Random Disconnected Diatribes of a p&p Documentation Engineer
I just found out that, fifty years ago, somebody told me a lie - though I suppose I can't really blame him. Let's face it, when you ask your grandfather a question to which he doesn't know the answer, but he feels he really should (and you are of a suitably gullible age), making up something plausible is probably the typical response.
You know the kind of thing I mean: "Grandpa, why is your face all wrinkly?" "Ah, that's because when I was castaway on a desert island a long time ago, before you were even born, I was captured by natives and their witch doctor cast a spell that shrunk my head, so now the skin doesn't fit properly."
When I was at that gullible age I can remember my grandfather telling me that the day after Christmas was called "Boxing Day" because they always have sport on TV that day. Usually its horse racing, but in those days there was always a boxing match as well. It's only now, some fifty years later, that I decided to look up the real reason; only to discover that it's because, traditionally, people gave boxes of gifts to their tradespeople (such as the baker and butcher that delivered every week) as a reward for services rendered during the year.
What originally prompted this investigation was the weird occurrence of Boxing Day not being the day after Christmas Day this time. In fact, Christmas day falling on a Sunday in 2011 certainly seems to have confused the calendar manufacturers as well as me. The little square for 26th December on my wall calendar says "Christmas Day observed", and "Boxing Day observed" for 27th December.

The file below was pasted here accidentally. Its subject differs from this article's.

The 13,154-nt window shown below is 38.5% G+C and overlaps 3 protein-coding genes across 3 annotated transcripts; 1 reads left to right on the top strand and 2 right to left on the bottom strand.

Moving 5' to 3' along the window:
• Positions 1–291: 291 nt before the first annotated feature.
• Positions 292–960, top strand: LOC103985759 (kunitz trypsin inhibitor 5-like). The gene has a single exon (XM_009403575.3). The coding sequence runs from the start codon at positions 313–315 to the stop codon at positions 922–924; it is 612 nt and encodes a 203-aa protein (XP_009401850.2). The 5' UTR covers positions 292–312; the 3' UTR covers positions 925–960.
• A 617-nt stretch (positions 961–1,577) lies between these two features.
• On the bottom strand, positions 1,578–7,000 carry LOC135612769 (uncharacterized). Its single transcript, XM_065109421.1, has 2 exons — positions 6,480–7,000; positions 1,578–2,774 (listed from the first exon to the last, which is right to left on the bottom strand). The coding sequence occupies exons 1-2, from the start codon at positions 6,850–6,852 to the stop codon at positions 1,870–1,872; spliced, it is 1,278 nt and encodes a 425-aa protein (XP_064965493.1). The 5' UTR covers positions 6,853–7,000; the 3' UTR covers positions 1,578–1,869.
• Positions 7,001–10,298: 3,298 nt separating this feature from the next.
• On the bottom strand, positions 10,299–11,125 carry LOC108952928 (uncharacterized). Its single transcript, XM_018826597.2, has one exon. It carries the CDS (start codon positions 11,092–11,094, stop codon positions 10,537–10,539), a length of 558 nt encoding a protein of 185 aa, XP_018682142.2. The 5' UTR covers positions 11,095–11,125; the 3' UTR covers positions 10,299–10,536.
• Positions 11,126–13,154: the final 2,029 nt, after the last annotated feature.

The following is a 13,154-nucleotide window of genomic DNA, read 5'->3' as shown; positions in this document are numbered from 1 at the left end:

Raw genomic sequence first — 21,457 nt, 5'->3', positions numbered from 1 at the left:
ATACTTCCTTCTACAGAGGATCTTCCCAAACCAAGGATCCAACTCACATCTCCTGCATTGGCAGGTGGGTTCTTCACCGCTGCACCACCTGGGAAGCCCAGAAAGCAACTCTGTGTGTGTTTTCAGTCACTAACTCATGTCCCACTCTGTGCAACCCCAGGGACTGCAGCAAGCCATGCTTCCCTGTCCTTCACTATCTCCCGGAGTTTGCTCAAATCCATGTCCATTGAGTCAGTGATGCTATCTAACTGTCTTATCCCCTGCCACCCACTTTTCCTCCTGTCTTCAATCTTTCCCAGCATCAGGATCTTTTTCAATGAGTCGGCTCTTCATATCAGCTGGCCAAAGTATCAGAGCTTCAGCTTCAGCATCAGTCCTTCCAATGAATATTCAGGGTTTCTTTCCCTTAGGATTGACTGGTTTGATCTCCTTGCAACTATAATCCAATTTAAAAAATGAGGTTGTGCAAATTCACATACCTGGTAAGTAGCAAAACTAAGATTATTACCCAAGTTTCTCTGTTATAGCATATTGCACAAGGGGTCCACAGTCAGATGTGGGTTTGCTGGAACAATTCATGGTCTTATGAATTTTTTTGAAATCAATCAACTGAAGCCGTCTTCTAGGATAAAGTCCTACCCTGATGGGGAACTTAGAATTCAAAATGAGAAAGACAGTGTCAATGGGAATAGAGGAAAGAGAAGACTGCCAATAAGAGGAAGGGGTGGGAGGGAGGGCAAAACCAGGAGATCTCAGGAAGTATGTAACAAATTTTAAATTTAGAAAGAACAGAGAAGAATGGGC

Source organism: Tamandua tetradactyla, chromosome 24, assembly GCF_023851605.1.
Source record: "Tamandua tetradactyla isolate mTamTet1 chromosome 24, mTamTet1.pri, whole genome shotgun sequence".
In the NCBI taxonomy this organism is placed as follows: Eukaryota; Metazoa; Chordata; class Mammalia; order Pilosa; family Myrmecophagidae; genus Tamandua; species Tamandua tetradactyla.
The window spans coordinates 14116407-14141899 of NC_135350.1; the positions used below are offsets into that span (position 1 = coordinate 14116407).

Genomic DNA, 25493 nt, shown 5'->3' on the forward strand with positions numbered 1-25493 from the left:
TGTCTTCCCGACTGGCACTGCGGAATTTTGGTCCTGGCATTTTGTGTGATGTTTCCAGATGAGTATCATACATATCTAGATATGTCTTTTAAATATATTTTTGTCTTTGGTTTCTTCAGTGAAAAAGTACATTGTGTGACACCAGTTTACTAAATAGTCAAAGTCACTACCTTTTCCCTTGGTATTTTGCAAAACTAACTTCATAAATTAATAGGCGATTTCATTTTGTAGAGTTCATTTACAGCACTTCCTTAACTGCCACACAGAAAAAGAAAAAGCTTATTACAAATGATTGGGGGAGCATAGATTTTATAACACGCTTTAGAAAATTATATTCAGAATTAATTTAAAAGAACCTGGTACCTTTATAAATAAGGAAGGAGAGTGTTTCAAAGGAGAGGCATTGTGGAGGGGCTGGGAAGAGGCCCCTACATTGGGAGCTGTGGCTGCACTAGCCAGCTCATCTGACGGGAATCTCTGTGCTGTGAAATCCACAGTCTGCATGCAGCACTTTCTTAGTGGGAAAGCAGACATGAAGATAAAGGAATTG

At first I wondered if they meant "to be observed", or whether they'd done a "Back to the Future" thing and been to see what people actually celebrated and then reported back. But reading the small print, it seems that the above is not true for New Zealand. Maybe, as they're amongst the first to see the sunrise, they get to choose what day it is.
Though why Scotland decided that they'd also have "Boxing Day" on the 26th December, and then follow it with "Christmas Day observed" on 27th December, seems very strange; especially if you live somewhere like Berwick upon Tweed in the far North of England. Imagine hosting a party on Boxing Day for your friends both sides of the border - you'd end up having two parties on different days.
But delving deeper reveals that the calendar is printed by a German publisher, and it identifies the 25th and 26th of December simply as being the first and second days of the two-day celebration named Weihnachten. And the 27th is just an ordinary day in Germany it seems, not even a holiday. What a wonderfully organized approach. And a good excuse next year for having a Weihnachten party that lasts two days, so it won't matter which day people arrive.